Takotsubo cardiomyopathy 

Introduction

Takotsubo cardiomyopathy (TTC), also called stress‐induced cardiomyopathy, broken heart syndrome or apical ballooning cardiomyopathy was first described in 1990 in Japan.

It is characterized by a transient, reversible, regional systolic and diastolic dysfunction usually involving the left ventricular apex and mid ventricle with hyperkinesia of the basal left ventricular segments. 

Why Takotsubo? The left ventricle, with its apical akinesia and ballooning looks remarkably like a pot used by Japan fisherman to trap octopuses. 


https://www.ahajournals.org/doi/full/10.1161/CIRCULATIONAHA.108.767012

It occurs predominantly in women, especially after menopause. Most people recover with no long-term heart damage.

The early clinical presentation is very similar to acute coronary syndrome (ACS), but on angiography patients have normal coronary arteries. The main symptoms are chest pain and shortness of breath.

Etiology 

Contemporary, the most accepted theory is myocardial stunning caused by high concentrations of circulating catecholamines. 

Catecholamines are directly toxic to the myocardium and secondarily cause transient microvascular dysfunction.

It is not clear why some people develop the disease after being exposed to the provoking factors and others do not. 

The genetic predisposition to the effect of catecholamines and other substances on the myocardium probably plays a role. 

ECG manifestation

  • ST elevations
  • T inversion 
  • No reciprocal ST depressions 
  • absence of Q waves
  • QT interval prolongation

 How to differentiate between STEMI ?

  • ST elevations in TTC are most commonly in precordial leads
  • ST elevations in TTC are usually not present in V1, in contrast ST elevations are usually present in aVR


Kosuge M, Ebina T, Hibi K, Morita S, Okuda J, Iwahashi N. Simple and accurate electrocardiographic criteria to differentiate takotsubo cardiomyopathy from anterior acute myocardial infarction. J Am Coll Cardiol. 2010;55(22):2514–6. doi: 10.1016/j.jacc.2009.12.059


ECG 1 Electrocardiogram demonstrating 1 mm ST segment elevations in V2-V3, I, aVL, +- aVR in a patient with Takotsubo cardiomyopathy caused by excessive emotional stress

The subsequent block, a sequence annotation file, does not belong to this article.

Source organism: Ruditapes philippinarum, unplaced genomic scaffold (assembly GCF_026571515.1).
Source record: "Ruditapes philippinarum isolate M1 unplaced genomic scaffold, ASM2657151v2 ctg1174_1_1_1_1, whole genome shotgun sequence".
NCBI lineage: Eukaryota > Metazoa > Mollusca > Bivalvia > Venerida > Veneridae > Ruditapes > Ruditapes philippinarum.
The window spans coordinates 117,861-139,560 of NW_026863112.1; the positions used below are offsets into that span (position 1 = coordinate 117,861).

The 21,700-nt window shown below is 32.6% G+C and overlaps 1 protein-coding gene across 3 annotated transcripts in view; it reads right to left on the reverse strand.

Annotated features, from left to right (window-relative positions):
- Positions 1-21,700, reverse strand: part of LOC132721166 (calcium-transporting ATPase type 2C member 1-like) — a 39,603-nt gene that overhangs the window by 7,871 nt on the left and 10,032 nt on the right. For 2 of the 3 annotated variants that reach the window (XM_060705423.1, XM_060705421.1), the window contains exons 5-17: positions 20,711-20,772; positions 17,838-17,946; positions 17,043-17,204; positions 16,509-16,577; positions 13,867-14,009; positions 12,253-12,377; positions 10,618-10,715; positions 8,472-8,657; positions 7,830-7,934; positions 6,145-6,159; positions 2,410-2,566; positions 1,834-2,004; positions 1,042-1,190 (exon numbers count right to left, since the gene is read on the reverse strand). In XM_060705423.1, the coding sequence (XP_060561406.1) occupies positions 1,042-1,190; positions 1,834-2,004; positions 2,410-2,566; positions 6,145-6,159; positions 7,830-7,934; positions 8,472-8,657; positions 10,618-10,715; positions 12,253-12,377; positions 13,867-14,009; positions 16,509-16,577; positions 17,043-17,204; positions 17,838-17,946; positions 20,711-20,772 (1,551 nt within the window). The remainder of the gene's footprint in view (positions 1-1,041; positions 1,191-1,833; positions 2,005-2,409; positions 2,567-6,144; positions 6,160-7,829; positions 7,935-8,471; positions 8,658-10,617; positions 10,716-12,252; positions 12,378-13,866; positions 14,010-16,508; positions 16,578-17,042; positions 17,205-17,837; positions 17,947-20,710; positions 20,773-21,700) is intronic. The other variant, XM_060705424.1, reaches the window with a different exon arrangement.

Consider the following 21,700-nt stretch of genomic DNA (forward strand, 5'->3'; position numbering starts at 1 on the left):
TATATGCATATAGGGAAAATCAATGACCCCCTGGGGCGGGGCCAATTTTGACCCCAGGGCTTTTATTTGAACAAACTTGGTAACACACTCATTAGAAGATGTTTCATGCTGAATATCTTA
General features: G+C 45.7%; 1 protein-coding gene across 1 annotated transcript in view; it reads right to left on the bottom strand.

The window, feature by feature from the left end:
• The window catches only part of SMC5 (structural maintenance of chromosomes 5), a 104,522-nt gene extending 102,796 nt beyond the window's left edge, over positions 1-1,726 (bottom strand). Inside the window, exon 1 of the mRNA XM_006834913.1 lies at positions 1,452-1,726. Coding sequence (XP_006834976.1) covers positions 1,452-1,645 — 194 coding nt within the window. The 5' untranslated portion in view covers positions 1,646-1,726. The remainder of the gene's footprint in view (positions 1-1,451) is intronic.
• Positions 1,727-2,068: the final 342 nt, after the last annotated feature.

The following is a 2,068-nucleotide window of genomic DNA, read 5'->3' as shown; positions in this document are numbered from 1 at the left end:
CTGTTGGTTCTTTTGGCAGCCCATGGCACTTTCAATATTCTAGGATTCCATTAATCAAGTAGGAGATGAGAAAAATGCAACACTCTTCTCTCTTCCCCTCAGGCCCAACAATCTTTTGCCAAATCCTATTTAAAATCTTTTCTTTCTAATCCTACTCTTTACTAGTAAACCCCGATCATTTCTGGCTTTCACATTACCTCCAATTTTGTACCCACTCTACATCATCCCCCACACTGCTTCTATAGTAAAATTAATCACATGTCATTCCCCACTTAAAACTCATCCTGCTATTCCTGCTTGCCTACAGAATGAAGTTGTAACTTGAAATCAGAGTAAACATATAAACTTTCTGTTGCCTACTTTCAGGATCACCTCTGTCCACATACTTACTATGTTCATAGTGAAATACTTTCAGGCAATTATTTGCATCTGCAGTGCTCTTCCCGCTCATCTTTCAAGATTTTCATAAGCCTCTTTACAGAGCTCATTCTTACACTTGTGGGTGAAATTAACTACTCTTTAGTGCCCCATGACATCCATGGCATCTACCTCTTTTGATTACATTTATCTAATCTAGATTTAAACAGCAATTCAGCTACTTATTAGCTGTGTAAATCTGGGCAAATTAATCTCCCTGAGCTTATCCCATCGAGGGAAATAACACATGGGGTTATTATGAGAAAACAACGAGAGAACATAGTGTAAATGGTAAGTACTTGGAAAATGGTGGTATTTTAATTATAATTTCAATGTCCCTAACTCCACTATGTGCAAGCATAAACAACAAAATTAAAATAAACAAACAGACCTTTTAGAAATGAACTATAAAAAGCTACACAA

Management

  • coronary angiography to exclude acute myocardial infarction
  • beta blockers
  • ACE inhibitors
  • anxiolytics
  • diuretics


References

  1. Namgung J. Electrocardiographic Findings in Takotsubo Cardiomyopathy: ECG Evolution and Its Difference from the ECG of Acute Coronary Syndrome. Clin Med Insights Cardiol. 2014;8:29-34. Published 2014 Mar 13. doi:10.4137/CMC.S14086
  2. Takotsubo cardiomyopathy (broken-heart syndrome) - Harvard Health. Health Information and Medical Information - Harvard Health [online]. Copyright © 2010 [cit. 04.02.2021]. Dostupné z: https://www.health.harvard.edu/heart-health/takotsubo-cardiomyopathy-broken-heart-syndrome
  3. MANN, Douglas L, et al. Braunwald´s Heart Disease : A Textbook of Cardiovascular Medicine. 10th Edition. 2015. ISBN 978-0-323-29429-4.
  4. MEDINA DE CHAZAL, Horacio, Marco Giuseppe DEL BUONO a Lori KEYSER-MARCUS. Stress Cardiomyopathy Diagnosis and Treatment. Journal of the American College of Cardiology. 2018, vol. 72, s. 1955-1971, ISSN 0735-1097. DOI: 10.1016/j.jacc.2018.07.072.
  5. FRANGIEH, A. H., S. OBEID, J. R. GHADRI, et al. ECG Criteria to Differentiate Between Takotsubo (Stress) Cardiomyopathy and Myocardial Infarction. Journal of the American Heart Association [online]. 2016, 5(6) [cit. 2021-02-04]. ISSN 20479980. Dostupné z: doi:10.1161/JAHA.116.003418
  6. Kosuge M, Ebina T, Hibi K, Morita S, Okuda J, Iwahashi N. Simple and accurate electrocardiographic criteria to differentiate takotsubo cardiomyopathy from anterior acute myocardial infarction. J Am Coll Cardiol. 2010;55(22):2514–6. doi: 10.1016/j.jacc.2009.12.059